Vieux Farka Toure – Mon Pays (Six Degrees Records)
26 August 2013
The new album by Malian, Vieux Farka Toure, is said to pay ‘homage to his musical heritage’. Louder Than War’s Paul Scott-Bates has had a copy for a few weeks now and here’s his review.
Being the Son of the great Ali Farka Toure can’t be easy if you’re wanting to follow his footsteps in the world of music, but Vieux Farka Toure grips the challenge firmly. Mon Pays is yet another album from a Malian artist where the conflict in the homeland precludes a ban on music and slavery is once again a primary news story.
Mon Pays (My Country) is an album of sparkling quality, taking traditional music and adding a slight Western twist, the album stands out with its choruses of male voice backing some superb musicianship. Farka, like his father, has an incomparable talent for guitar playing and the tight arrangements are well presented and enthralling. Opener, the traditional song ‘Diack So’, has an instantly recognisable sound and has an almost Scottish or Gaelic fiddle in the background. One of many instrument combinations on the album that make it so interesting.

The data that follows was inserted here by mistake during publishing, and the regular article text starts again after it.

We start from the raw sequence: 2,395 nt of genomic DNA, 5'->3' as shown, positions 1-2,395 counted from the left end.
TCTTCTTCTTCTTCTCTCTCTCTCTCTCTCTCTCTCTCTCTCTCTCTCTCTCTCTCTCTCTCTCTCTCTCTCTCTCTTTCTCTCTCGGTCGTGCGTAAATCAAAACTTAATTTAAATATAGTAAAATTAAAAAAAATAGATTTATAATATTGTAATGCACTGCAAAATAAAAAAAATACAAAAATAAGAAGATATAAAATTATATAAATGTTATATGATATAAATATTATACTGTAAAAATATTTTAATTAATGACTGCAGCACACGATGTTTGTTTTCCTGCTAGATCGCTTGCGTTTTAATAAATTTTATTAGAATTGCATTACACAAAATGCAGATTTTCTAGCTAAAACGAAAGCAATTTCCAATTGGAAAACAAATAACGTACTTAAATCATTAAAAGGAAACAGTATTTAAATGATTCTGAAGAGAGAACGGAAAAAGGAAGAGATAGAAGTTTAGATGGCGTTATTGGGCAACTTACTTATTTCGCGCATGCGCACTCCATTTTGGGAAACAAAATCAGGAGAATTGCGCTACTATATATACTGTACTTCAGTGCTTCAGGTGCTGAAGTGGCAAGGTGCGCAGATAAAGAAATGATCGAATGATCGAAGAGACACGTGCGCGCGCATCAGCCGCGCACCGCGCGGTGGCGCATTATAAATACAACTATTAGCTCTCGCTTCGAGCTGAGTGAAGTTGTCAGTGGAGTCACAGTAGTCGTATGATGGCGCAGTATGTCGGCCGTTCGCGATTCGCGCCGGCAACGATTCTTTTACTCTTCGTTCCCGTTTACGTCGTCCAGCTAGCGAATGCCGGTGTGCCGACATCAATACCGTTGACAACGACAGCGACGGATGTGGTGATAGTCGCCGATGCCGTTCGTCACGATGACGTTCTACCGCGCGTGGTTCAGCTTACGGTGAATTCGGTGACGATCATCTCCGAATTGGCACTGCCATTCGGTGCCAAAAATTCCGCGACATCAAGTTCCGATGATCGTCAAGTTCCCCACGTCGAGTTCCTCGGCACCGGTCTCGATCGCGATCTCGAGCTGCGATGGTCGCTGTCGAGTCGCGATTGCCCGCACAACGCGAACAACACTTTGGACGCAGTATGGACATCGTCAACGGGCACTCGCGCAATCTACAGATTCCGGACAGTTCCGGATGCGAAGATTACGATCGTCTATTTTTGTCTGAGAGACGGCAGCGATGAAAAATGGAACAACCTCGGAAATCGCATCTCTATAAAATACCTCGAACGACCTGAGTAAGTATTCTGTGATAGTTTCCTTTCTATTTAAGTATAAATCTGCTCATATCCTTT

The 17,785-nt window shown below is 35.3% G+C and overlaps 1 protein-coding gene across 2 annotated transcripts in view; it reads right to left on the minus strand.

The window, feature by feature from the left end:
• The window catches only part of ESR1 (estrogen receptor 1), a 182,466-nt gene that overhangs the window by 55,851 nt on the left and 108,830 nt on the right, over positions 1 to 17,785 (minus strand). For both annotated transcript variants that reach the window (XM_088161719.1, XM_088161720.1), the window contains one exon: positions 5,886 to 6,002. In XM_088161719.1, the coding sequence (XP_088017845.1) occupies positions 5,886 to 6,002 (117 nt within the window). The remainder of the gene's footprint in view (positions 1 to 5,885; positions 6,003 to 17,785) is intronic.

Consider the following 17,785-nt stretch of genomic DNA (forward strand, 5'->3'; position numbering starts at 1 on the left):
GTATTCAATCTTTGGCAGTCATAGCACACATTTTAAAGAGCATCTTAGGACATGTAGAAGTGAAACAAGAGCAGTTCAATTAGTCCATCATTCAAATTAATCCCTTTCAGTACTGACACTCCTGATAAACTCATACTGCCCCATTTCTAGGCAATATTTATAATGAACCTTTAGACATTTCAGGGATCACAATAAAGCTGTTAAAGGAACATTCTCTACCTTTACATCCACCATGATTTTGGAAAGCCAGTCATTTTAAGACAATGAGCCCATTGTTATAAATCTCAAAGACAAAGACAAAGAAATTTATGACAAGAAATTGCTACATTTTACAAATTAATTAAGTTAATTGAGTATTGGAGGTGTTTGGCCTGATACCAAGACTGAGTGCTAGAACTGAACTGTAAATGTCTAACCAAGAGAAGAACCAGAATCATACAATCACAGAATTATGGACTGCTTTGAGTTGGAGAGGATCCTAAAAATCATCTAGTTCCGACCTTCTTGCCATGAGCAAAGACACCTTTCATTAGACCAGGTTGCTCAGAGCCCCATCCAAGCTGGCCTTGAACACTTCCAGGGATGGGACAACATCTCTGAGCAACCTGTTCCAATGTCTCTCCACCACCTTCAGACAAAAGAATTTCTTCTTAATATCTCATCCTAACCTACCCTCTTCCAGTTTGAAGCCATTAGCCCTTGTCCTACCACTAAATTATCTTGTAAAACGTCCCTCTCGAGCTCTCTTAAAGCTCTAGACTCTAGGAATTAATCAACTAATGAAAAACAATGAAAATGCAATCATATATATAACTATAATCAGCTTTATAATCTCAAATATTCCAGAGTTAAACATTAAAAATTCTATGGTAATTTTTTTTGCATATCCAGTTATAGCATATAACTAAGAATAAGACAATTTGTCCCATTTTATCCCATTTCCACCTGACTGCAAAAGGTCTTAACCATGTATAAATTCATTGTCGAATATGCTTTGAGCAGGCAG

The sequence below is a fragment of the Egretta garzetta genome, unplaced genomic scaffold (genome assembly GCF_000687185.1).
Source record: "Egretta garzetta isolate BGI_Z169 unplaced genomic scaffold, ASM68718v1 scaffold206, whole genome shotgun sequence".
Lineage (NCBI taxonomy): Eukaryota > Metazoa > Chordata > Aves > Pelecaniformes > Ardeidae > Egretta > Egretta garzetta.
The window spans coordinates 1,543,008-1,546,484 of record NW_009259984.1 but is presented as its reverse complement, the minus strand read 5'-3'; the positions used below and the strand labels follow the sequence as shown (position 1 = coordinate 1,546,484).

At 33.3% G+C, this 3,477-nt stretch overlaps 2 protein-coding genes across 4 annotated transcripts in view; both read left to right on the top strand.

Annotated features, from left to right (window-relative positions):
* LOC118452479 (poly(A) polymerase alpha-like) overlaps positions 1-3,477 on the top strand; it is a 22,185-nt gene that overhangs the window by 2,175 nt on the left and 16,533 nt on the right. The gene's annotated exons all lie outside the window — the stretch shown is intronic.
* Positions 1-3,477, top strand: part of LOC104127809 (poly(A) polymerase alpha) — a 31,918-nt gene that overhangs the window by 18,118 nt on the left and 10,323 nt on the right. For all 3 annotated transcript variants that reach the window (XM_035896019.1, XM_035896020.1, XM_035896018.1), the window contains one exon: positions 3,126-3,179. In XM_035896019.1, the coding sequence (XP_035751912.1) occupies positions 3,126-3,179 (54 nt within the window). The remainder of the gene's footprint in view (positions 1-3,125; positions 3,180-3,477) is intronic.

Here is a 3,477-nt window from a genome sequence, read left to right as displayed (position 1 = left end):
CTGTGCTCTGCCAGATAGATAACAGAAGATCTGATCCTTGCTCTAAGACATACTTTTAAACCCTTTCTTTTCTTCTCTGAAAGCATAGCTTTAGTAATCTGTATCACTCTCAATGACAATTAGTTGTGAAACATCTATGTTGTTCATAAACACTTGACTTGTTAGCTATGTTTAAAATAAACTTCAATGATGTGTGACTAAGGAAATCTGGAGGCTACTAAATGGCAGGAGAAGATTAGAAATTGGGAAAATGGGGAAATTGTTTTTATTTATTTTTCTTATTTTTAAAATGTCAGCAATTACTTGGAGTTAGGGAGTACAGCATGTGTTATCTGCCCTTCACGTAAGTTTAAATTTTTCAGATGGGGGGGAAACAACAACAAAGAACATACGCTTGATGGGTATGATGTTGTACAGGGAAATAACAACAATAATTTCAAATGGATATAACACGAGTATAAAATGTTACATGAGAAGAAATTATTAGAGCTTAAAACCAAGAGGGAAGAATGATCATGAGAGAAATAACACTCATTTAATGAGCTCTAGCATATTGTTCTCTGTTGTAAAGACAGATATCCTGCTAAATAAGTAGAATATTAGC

Currently available as a free download, ‘Allah Wawi’ is an hypnotic piece which is a perfect showcase to the album. Some gorgeous sounds from ngoni and violon and a steady percussive backing.
Toure reminds us of the current tragedies in Mali on ‘Yer Gando’, a calabash rhythm and a vocal arrangement which sees his own voice ‘echoed’ by the backing singers on every line. Instrumentals, ‘Future’ and ‘Peace’ are lovely pieces with the former having an oriental influence and the later having an almost Shakesperean feel at times.
The highlight of the album is undoubtedly Safare. Its melody is again almost familiar sounding and there’s something rather wonderful about hearing a voice in a foreign tongue which makes you actually listen to the song rather than be distracted by any words.
Mon Pays is a well-polished and accomplished album which (unknowingly) breaks down a few musical walls and genres and creates a sound very accessible and welcome.
All words by Paul Scott-Bates. More of Paul’s writing on Louder Than War can be found here. Paul’s website is hiapop Blog. Paul has been working hard to save Radio Lancashire’s On The Wire, easily one of the best radio shows on the BBC. Follow him on twitter as @saveonthewire for all On The Wire news or follow his personal twitter, @hiapop.>